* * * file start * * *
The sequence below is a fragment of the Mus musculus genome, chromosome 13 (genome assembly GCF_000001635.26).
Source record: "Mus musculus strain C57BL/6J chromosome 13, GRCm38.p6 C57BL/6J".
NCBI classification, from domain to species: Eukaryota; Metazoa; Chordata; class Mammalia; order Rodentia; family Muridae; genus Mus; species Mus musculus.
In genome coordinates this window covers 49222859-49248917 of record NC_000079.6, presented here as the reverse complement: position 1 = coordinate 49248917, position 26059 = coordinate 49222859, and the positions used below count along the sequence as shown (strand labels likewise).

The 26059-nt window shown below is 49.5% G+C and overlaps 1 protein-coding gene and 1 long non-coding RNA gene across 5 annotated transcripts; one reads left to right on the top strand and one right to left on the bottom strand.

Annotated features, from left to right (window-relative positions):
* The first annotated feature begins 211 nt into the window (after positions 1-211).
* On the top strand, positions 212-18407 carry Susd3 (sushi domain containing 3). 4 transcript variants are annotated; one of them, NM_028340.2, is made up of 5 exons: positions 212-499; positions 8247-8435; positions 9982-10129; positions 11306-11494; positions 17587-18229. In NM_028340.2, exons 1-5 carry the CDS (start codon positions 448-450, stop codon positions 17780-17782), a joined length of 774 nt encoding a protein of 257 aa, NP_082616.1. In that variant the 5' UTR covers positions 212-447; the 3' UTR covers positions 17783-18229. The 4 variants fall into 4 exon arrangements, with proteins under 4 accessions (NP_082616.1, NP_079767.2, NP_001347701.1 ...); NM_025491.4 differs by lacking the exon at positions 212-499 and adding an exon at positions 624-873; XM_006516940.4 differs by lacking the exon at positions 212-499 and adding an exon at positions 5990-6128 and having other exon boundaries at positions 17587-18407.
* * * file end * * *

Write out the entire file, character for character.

The sequence below is a fragment of the Mus musculus genome, chromosome 13 (genome assembly GCF_000001635.26).
Source record: "Mus musculus strain C57BL/6J chromosome 13, GRCm38.p6 C57BL/6J".
NCBI classification, from domain to species: Eukaryota; Metazoa; Chordata; class Mammalia; order Rodentia; family Muridae; genus Mus; species Mus musculus.
In genome coordinates this window covers 49222859-49248917 of record NC_000079.6, presented here as the reverse complement: position 1 = coordinate 49248917, position 26059 = coordinate 49222859, and the positions used below count along the sequence as shown (strand labels likewise).

The 26059-nt window shown below is 49.5% G+C and overlaps 1 protein-coding gene and 1 long non-coding RNA gene across 5 annotated transcripts; one reads left to right on the top strand and one right to left on the bottom strand.

Annotated features, from left to right (window-relative positions):
* The first annotated feature begins 211 nt into the window (after positions 1-211).
* On the top strand, positions 212-18407 carry Susd3 (sushi domain containing 3). 4 transcript variants are annotated; one of them, NM_028340.2, is made up of 5 exons: positions 212-499; positions 8247-8435; positions 9982-10129; positions 11306-11494; positions 17587-18229. In NM_028340.2, exons 1-5 carry the CDS (start codon positions 448-450, stop codon positions 17780-17782), a joined length of 774 nt encoding a protein of 257 aa, NP_082616.1. In that variant the 5' UTR covers positions 212-447; the 3' UTR covers positions 17783-18229. The 4 variants fall into 4 exon arrangements, with proteins under 4 accessions (NP_082616.1, NP_079767.2, NP_001347701.1 ...); NM_025491.4 differs by lacking the exon at positions 212-499 and adding an exon at positions 624-873; XM_006516940.4 differs by lacking the exon at positions 212-499 and adding an exon at positions 5990-6128 and having other exon boundaries at positions 17587-18407.